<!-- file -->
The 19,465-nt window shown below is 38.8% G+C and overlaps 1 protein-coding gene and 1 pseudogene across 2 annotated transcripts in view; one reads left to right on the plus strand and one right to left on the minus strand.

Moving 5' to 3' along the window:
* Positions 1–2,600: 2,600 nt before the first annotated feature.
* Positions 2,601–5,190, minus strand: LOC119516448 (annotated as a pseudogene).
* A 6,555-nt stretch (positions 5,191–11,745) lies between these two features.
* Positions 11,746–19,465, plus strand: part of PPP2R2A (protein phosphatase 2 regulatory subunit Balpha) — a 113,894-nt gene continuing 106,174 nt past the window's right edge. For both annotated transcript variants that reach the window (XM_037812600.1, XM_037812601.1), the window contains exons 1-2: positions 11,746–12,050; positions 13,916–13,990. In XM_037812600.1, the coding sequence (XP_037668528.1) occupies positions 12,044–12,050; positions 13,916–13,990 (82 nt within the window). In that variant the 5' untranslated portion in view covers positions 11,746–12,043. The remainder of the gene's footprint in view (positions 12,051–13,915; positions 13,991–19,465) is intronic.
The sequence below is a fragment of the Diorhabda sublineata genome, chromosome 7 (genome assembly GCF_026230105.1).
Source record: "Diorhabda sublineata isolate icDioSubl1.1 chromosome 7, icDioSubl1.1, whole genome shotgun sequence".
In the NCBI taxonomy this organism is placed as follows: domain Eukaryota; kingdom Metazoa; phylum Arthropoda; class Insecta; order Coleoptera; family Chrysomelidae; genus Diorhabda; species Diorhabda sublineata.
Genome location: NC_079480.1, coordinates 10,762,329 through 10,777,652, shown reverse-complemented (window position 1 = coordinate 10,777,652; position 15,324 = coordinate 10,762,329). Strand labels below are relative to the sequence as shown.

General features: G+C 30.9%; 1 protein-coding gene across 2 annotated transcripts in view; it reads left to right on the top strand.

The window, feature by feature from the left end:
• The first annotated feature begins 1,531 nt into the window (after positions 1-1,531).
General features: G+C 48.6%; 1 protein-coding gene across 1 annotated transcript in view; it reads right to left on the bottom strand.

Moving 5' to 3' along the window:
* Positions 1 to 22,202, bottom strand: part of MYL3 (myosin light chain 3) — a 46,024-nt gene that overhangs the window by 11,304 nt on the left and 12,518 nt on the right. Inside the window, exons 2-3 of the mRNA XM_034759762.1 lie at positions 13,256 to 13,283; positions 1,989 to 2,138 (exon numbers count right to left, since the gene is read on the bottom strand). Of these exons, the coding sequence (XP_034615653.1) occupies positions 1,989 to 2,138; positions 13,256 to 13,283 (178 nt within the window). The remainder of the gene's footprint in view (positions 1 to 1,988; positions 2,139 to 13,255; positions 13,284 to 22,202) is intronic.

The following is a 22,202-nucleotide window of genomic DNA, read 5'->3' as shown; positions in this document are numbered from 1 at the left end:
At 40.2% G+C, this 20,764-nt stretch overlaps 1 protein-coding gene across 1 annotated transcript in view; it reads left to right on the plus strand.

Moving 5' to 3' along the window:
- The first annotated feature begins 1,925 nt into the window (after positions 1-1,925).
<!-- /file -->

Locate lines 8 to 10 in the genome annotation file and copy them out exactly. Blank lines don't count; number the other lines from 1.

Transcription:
Source record: "Diorhabda sublineata isolate icDioSubl1.1 chromosome 7, icDioSubl1.1, whole genome shotgun sequence".
In the NCBI taxonomy this organism is placed as follows: domain Eukaryota; kingdom Metazoa; phylum Arthropoda; class Insecta; order Coleoptera; family Chrysomelidae; genus Diorhabda; species Diorhabda sublineata.
Genome location: NC_079480.1, coordinates 10,762,329 through 10,777,652, shown reverse-complemented (window position 1 = coordinate 10,777,652; position 15,324 = coordinate 10,762,329). Strand labels below are relative to the sequence as shown.